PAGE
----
When it comes to sushi, Tokyo is spoiled for choice. Whether traditional or contemporary, high-end, local or no-frills market counter, few enjoy a more rarefied setting or more envious vista than Sushi Shin by Miyakawa, up on the 38th floor of the Mandarin Oriental, Tokyo.

This is the first venture in the capital for Hokkaido-based sushi master Masaaki Miyakawa, whose self-named restaurant in Sapporo boasts three Michelin stars. Lunch or dinner, the omakase (chef’s choice) menu opens with a series of appetizers — not just sashimi but dishes such as uni chawanmushi (savory egg custard with sea urchin), abalone served in its own liver sauce, and seasonal items such as summer Hanasaki crab.

These are followed by a dozen or so pieces of nigiri sushi. The seafood is superb, much of it carefully aged and matched with shari rice prepared in Miyakawa’s trademark style, still warm and vinegared with a light hand.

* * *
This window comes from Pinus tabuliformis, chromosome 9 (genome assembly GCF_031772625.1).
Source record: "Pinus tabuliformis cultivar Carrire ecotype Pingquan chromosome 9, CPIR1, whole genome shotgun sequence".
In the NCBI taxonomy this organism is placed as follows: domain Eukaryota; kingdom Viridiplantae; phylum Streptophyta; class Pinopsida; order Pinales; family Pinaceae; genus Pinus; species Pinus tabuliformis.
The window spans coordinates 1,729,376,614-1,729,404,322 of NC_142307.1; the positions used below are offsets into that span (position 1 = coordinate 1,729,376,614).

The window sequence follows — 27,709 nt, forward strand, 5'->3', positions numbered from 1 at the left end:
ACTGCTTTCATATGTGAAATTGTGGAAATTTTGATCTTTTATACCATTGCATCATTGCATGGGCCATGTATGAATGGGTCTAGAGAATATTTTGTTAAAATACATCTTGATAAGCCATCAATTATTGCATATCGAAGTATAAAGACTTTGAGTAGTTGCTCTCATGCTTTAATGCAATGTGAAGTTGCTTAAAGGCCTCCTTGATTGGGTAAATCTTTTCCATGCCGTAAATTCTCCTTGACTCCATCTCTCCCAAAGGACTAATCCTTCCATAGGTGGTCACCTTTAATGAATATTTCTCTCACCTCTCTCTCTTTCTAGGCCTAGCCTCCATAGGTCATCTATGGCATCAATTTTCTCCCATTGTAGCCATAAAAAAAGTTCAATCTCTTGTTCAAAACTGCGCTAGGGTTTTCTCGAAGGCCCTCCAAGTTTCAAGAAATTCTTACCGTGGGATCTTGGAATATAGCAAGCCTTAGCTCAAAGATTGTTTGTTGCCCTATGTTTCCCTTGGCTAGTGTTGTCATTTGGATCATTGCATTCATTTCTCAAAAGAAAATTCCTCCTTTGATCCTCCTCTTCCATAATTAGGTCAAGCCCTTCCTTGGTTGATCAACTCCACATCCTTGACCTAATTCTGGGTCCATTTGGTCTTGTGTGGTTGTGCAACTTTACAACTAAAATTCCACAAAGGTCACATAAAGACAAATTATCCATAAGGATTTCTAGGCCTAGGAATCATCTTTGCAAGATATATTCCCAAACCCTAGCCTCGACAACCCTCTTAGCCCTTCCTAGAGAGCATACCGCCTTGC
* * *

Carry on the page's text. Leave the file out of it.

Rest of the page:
Miyakawa himself is not present. The man in charge is his lieutenant, Kazuo Ogura, who has worked alongside him for many years. All is as polished and professional as you’d expect, although after a couple of hours at Ogura’s handsome, 350-year-old hinoki (cypress) counter, the canned hotel-lobby music does start to grate on the ears.

Lunch menu from ¥18,000, dinner from ¥28,000; English menu; English spoken

In line with COVID-19 guidelines, the government is strongly requesting that residents and visitors exercise caution if they choose to visit bars, restaurants, music venues and other public spaces.

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